Date: Tuesday, October 23, 2018
Session Title: Vasculitis Poster III: Immunosuppressive Therapy in Giant Cell Arteritis and Polymyalgia Rheumatica
Session Type: ACR Poster Session C
Session Time: 9:00AM-11:00AM
Background/Purpose: The effects of metabolic syndrome on vasculature are complex, and studies exploring the role of metabolic syndrome (including diabetes mellitus, obesity, hypertension, and hyperlipidemia) in the development and progression of giant cell arteritis (GCA) have been inconclusive. The objective of this retrospective study was to investigate how preexisting metabolic syndrome disorders impact the disease course, and if those with one or more disorders would require higher total cumulative steroid dose to achieve remission.
Methods: We identified GCA patients based on electronic medical record review using appropriate ICD-10 diagnosis codes. 51% of patients met ACR criteria for GCA. Selection criteria included time frame of 2008 – 2018, and actively being followed at our rheumatology clinics. We collected demographic, clinical, laboratory, imaging and histopathologic data for patients at the time of diagnosis through chart review. We used descriptive statistics for patient characteristics, and used regression analysis to investigate potential associations between metabolic syndrome disorders and total cumulative steroid treatment. Stepwise regression was used to determine the optimal regression model. We evaluated for potential confounding factors including age, gender, race and methotrexate (MTX) use.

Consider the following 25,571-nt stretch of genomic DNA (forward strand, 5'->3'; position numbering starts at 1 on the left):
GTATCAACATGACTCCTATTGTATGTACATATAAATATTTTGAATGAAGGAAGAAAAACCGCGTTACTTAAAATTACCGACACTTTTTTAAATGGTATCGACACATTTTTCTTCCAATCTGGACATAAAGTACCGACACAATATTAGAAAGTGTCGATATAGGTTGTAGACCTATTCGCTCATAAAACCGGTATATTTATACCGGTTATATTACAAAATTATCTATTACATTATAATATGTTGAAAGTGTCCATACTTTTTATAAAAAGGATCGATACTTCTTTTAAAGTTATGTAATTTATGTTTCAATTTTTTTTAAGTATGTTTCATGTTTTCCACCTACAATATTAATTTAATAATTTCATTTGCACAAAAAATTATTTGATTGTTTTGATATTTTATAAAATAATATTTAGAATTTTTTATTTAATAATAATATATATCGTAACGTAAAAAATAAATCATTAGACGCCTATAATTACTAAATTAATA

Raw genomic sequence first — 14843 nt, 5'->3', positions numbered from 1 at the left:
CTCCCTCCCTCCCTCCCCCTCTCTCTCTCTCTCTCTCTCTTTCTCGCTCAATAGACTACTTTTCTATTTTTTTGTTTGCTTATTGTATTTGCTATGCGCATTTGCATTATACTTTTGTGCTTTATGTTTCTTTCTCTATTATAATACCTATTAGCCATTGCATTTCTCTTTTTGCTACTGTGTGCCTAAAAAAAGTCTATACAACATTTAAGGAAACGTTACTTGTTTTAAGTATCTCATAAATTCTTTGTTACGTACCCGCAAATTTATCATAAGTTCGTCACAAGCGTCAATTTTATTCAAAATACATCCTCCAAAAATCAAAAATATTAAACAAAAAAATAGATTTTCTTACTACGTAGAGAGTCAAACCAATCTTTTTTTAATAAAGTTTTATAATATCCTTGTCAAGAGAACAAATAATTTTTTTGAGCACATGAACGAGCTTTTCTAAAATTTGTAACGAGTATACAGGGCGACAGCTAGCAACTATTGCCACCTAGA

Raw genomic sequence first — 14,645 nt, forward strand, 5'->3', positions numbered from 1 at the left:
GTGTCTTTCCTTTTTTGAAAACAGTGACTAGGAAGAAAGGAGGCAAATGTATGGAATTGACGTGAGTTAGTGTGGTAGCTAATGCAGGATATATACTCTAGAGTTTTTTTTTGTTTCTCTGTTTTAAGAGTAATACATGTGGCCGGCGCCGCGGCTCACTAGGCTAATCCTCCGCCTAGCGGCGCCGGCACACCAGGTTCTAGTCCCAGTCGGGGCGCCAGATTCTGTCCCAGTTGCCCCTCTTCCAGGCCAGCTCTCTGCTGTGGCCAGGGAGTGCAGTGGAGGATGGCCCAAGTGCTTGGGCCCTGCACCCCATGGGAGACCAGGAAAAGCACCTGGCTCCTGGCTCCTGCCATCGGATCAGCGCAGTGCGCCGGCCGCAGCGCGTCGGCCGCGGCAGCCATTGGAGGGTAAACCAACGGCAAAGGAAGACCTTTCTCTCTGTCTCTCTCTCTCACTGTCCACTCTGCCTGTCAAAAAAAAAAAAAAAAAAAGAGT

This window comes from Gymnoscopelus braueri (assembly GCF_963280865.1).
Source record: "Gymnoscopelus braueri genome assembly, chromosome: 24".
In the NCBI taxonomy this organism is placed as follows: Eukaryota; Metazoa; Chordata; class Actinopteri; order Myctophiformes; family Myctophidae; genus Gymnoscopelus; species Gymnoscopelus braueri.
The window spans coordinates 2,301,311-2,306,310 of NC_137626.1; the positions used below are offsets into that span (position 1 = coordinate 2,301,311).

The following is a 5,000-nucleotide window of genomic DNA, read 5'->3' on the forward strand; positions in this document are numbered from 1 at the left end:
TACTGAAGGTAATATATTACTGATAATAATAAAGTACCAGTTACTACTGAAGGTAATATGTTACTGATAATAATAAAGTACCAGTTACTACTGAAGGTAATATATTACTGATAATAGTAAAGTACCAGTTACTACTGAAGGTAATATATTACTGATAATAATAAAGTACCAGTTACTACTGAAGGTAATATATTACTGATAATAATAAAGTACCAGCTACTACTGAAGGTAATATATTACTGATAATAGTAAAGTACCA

Results: Our study population (n =35) was predominantly Caucasian (67%) and female (74%) with mean age at diagnosis of 62.4 ± 12.8 years. Metabolic syndrome was prevalent at or prior to the time of diagnosis in our group: 60% had hypertension, 23% had diabetes, 43% had hyperlipidemia and 43% were obese. Only two patients did not have any metabolic syndrome disorders. All patients received prednisone since their diagnosis, and 40% received MTX during their disease course. The mean total prednisone dose was 6780 ± 6457 mg. Regression analysis of individual metabolic disorders showed only significant association between hypertension and prednisone dosage, where on average, those with hypertension received 5986 mg less total prednisone (t = -2.249, p = 0.033). This result was not altered when accounting for age of onset, gender and race (t= -2.180, p = 0.040). However, when accounting for MTX use in subgroup analysis, the association between hypertension and total prednisone was no longer significant (t= -1.380, p = 0.217 with MTX; and t= -1.198, p = 0.256 without MTX). Stepwise regression of hypertension, age, gender, race and MTX use yielded a model including only hypertension and MTX. Stepwise regression including all metabolic syndrome diseases and potential confounders yielded a model including diabetes, obesity, hyperlipidemia, hypertension and MTX, where hypertension was the only variable significantly associated with prednisone dose (t= -2.550, p = 0.021).
Conclusion: Although a small cohort, our study population was similar in distribution when compared to larger cohorts studied previously. Contrary to our hypothesis, there were no metabolic disorders that were associated with significantly higher doses of cumulative prednisone dose. Further studies with larger study populations are needed to elucidate the complex interactions between metabolic syndrome and GCA.
To cite this abstract in AMA style:Guo W, Jandarov R, Gulati G. The Effect of Metabolic Syndrome on Giant Cell Arteritis Treatment [abstract]. Arthritis Rheumatol. 2018; 70 (suppl 9). https://acrabstracts.org/abstract/the-effect-of-metabolic-syndrome-on-giant-cell-arteritis-treatment/. Accessed March 21, 2023.
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